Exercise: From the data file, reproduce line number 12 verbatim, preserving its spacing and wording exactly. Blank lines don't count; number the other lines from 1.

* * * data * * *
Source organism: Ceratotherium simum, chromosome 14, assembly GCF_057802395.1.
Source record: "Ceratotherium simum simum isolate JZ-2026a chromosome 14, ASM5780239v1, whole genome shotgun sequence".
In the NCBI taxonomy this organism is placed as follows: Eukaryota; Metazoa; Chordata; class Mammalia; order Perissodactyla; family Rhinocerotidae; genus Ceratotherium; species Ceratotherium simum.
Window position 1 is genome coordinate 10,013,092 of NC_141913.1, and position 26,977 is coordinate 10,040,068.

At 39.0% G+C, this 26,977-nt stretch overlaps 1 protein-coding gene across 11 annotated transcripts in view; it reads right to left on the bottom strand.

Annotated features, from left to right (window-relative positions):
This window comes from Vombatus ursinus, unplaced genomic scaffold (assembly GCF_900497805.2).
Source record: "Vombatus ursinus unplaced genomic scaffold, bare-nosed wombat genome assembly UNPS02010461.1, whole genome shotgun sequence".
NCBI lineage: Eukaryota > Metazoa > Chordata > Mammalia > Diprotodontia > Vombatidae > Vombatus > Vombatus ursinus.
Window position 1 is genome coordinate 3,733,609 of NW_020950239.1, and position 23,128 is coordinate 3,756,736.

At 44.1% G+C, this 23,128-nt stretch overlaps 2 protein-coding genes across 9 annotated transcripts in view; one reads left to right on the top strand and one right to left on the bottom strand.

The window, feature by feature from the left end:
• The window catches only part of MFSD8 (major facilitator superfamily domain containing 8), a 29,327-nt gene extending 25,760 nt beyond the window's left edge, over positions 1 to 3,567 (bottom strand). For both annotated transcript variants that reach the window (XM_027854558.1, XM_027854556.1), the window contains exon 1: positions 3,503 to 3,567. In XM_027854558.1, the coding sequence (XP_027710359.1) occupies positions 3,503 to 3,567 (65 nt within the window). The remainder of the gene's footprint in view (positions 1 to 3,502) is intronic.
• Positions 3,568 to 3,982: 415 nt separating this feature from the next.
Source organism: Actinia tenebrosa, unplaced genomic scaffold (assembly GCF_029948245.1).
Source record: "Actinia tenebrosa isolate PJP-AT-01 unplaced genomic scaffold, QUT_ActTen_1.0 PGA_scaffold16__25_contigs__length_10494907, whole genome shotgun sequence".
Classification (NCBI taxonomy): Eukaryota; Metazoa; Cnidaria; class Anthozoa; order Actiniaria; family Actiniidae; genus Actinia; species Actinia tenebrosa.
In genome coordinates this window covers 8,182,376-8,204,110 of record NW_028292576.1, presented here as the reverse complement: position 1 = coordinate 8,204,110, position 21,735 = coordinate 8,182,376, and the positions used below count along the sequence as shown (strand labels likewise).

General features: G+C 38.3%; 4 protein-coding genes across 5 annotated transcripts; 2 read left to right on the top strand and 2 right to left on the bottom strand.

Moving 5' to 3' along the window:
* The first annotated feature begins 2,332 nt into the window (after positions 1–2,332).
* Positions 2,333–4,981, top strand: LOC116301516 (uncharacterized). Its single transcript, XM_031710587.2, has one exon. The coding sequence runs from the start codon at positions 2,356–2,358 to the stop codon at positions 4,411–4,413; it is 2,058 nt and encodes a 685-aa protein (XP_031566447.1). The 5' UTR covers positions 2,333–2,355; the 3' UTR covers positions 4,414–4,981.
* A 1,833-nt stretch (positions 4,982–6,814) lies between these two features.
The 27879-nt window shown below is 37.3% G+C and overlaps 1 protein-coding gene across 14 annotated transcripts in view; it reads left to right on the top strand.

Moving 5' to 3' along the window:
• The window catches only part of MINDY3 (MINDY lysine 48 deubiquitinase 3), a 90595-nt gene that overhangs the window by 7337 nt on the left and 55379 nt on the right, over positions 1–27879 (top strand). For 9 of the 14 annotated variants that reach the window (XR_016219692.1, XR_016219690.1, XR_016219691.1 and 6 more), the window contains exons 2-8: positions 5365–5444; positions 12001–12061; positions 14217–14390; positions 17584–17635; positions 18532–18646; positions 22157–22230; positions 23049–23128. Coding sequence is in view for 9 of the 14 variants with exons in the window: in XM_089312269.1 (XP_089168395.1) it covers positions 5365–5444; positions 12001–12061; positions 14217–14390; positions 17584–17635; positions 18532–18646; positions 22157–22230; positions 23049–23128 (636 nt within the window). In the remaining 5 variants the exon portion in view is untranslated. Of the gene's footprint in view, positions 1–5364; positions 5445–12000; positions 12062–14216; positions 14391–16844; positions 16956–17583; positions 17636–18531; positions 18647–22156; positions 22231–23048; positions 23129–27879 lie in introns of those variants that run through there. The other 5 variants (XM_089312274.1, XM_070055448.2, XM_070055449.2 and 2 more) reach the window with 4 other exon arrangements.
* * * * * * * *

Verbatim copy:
The window, feature by feature from the left end: